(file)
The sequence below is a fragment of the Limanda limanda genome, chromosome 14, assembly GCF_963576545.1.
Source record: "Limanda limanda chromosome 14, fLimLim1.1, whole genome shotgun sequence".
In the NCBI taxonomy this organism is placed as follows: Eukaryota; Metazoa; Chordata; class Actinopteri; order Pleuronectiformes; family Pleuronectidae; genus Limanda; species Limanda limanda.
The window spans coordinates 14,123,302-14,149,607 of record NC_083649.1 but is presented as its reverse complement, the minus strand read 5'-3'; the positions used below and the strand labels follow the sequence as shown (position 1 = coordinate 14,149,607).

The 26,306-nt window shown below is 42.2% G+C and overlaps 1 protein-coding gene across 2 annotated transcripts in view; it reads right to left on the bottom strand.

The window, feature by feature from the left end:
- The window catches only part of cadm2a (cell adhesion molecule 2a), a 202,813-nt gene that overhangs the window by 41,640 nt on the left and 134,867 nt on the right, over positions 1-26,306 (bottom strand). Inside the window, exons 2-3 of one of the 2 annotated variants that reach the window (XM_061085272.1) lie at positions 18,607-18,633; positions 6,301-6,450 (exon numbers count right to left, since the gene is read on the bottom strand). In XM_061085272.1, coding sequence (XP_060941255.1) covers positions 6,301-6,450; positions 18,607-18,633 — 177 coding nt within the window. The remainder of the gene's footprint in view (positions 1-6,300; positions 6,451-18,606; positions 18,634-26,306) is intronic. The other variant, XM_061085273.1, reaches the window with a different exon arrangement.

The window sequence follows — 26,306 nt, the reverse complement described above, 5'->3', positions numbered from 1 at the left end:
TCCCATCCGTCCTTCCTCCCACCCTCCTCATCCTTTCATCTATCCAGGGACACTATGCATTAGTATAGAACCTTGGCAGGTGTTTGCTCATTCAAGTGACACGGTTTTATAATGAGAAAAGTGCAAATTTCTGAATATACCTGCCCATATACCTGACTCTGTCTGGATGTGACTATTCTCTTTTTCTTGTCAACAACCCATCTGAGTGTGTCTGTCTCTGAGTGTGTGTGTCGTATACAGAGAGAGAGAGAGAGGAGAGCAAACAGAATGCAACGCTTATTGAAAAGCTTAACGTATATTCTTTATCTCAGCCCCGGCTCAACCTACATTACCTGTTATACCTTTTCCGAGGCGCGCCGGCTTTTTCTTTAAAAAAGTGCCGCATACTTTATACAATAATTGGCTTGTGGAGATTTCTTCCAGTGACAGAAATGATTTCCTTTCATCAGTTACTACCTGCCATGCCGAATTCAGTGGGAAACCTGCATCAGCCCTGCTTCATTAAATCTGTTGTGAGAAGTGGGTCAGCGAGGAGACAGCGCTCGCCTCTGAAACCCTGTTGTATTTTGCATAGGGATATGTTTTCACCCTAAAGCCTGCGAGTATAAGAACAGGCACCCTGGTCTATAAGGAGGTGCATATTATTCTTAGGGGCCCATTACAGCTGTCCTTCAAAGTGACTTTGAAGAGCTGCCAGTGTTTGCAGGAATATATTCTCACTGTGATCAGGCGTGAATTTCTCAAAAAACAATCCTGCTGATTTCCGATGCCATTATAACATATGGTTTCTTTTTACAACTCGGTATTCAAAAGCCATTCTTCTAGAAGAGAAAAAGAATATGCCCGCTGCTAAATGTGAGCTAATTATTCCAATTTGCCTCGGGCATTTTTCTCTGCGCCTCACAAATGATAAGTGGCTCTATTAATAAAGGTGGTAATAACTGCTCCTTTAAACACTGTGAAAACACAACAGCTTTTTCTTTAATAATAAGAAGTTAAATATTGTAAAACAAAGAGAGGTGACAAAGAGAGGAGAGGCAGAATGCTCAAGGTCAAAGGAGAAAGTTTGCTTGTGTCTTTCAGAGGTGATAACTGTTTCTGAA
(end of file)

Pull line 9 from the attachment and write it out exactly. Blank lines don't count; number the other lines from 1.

TCCCATCCGTCCTTCCTCCCACCCTCCTCATCCTTTCATCTATCCAGGGACACTATGCATTAGTATAGAACCTTGGCAGGTGTTTGCTCATTCAAGTGACACGGTTTTATAATGAGAAAAGTGCAAATTTCTGAATATACCTGCCCATATACCTGACTCTGTCTGGATGTGACTATTCTCTTTTTCTTGTCAACAACCCATCTGAGTGTGTCTGTCTCTGAGTGTGTGTGTCGTATACAGAGAGAGAGAGAGAGGAGAGCAAACAGAATGCAACGCTTATTGAAAAGCTTAACGTATATTCTTTATCTCAGCCCCGGCTCAACCTACATTACCTGTTATACCTTTTCCGAGGCGCGCCGGCTTTTTCTTTAAAAAAGTGCCGCATACTTTATACAATAATTGGCTTGTGGAGATTTCTTCCAGTGACAGAAATGATTTCCTTTCATCAGTTACTACCTGCCATGCCGAATTCAGTGGGAAACCTGCATCAGCCCTGCTTCATTAAATCTGTTGTGAGAAGTGGGTCAGCGAGGAGACAGCGCTCGCCTCTGAAACCCTGTTGTATTTTGCATAGGGATATGTTTTCACCCTAAAGCCTGCGAGTATAAGAACAGGCACCCTGGTCTATAAGGAGGTGCATATTATTCTTAGGGGCCCATTACAGCTGTCCTTCAAAGTGACTTTGAAGAGCTGCCAGTGTTTGCAGGAATATATTCTCACTGTGATCAGGCGTGAATTTCTCAAAAAACAATCCTGCTGATTTCCGATGCCATTATAACATATGGTTTCTTTTTACAACTCGGTATTCAAAAGCCATTCTTCTAGAAGAGAAAAAGAATATGCCCGCTGCTAAATGTGAGCTAATTATTCCAATTTGCCTCGGGCATTTTTCTCTGCGCCTCACAAATGATAAGTGGCTCTATTAATAAAGGTGGTAATAACTGCTCCTTTAAACACTGTGAAAACACAACAGCTTTTTCTTTAATAATAAGAAGTTAAATATTGTAAAACAAAGAGAGGTGACAAAGAGAGGAGAGGCAGAATGCTCAAGGTCAAAGGAGAAAGTTTGCTTGTGTCTTTCAGAGGTGATAACTGTTTCTGAA